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Komperdell - Trail 280 Alu Te II Av - Ski touring poles tested

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Ski touring poles for alpine adventures and off-piste descents

Ski Touring Poles

You can’t go ski touring without ski touring poles. Ski touring without poles is unimaginable because they provide the necessary support and stability needed for a successful tour.

Equipped with large snow baskets, mountaineering poles ensure that your arms and upper body are supported during your ascent for optimal efficiency. Plus, you can use them like normal ski poles during your descent.

Telescopic or folding poles?

Just like trekking poles, the individual segments of telescopic poles can be pushed into each other. They either feature a clamp or twist lock that allows you to adjust their length. Plus, when collapsed, you can attach them to your ski touring backpack and transport them with ease.

Folding poles typically have a smaller adjustment range. However, thanks to their stability and light weight, many ski tourers are happy to use them. Their tiny pack size is great for transporting them in or on your backpack.

Mountaineering poles made of aluminium and carbon

Aluminium and carbon are the most common materials used to make trekking and ski touring poles. Of course, there are certain differences in the production and selection of raw materials, but both materials are pleasantly lightweight and stable. Manufacturers, such as Black Diamond, Komperdell or Helinox, produce a wide range of ski touring poles using both materials.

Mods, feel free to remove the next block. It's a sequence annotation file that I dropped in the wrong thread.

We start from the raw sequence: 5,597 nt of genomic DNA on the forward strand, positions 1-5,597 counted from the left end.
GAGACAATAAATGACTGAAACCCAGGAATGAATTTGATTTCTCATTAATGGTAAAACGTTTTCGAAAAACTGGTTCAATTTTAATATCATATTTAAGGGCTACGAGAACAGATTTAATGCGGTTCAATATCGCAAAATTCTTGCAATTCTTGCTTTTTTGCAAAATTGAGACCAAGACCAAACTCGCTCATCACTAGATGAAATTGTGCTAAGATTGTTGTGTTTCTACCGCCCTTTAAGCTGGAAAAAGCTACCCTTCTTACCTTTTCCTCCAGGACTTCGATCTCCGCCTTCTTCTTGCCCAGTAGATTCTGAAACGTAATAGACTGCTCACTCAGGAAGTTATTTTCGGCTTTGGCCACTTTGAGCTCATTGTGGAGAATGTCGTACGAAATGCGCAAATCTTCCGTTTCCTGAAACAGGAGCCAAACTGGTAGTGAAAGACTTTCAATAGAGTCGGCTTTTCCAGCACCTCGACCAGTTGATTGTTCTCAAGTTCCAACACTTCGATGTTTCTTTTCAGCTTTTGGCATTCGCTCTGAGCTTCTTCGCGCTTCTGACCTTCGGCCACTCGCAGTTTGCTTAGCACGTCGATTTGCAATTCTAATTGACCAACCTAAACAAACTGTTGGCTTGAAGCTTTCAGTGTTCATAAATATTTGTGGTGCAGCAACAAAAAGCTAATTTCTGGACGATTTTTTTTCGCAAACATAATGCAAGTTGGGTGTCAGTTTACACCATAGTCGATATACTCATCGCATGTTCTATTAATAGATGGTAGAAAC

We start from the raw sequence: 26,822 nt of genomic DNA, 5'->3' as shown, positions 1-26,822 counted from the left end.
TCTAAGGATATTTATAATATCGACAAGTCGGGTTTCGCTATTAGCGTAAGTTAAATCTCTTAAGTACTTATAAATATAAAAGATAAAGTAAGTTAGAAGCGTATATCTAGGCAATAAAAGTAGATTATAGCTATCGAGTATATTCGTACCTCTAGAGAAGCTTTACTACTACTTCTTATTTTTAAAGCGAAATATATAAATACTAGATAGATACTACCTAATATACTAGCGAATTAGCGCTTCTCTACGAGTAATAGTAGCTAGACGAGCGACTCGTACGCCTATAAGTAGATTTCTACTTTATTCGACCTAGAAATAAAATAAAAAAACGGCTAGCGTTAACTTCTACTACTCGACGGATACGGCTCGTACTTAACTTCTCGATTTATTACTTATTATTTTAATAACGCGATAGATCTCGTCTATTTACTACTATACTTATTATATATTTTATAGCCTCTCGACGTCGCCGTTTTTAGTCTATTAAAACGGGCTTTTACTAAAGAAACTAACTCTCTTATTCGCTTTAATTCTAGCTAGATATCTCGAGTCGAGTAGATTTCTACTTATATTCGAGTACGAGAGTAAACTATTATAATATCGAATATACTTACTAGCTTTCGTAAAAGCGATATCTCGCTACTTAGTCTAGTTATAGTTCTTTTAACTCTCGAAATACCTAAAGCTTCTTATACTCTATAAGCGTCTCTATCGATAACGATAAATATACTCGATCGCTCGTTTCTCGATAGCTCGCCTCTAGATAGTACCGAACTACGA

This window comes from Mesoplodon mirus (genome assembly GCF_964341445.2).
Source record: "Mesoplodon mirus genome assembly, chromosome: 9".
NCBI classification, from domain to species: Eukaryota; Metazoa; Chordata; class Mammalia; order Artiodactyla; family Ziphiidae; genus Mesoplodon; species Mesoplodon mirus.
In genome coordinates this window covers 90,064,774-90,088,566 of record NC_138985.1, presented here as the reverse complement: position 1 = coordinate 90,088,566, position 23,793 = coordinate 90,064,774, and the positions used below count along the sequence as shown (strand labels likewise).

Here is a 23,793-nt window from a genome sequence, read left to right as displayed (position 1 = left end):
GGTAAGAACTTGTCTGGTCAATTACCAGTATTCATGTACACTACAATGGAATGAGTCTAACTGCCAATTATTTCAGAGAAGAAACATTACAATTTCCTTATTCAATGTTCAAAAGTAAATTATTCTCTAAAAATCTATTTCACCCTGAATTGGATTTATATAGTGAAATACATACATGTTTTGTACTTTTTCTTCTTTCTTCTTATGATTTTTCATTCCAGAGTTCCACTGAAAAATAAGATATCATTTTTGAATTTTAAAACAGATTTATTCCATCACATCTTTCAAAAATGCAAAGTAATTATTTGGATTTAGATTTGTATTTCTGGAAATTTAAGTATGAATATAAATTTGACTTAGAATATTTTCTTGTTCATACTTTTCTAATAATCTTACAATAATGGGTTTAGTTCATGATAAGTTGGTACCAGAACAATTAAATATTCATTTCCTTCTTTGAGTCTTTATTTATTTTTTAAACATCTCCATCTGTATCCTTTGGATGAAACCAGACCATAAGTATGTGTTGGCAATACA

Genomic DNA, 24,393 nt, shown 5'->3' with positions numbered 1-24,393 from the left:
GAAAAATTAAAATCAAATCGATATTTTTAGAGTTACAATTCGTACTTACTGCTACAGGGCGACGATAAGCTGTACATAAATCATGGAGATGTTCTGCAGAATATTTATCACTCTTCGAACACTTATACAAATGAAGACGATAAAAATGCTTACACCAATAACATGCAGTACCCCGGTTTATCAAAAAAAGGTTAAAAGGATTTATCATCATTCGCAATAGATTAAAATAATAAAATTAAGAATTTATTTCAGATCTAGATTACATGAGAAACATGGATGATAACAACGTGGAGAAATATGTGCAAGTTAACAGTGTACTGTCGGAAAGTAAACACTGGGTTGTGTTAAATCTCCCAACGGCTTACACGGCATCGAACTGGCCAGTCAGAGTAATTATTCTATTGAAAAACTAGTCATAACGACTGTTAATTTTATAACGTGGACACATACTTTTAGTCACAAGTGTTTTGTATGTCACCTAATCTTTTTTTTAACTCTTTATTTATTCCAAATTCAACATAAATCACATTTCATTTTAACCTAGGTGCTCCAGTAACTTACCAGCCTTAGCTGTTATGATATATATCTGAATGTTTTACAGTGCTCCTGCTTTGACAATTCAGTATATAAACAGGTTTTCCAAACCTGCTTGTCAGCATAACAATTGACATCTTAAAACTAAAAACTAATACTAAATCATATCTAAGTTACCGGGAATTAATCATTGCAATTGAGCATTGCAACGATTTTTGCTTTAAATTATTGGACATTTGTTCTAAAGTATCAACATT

Generally, aluminium is slightly more stable and durable than carbon. But when it comes to weight, you're better off with an ultra-light carbon pole. The differences in weight and stability are often so minor among high-end poles that they’re only relevant for competitions or if you’re a fan of ultra-light equipment. A successful ski tour rather requires well-formed cork grips or plastic grips that you can grab safely with your ski touring gloves. Baskets with a large diameter are just as important for use in deep snow because small baskets tend to sink too far in.

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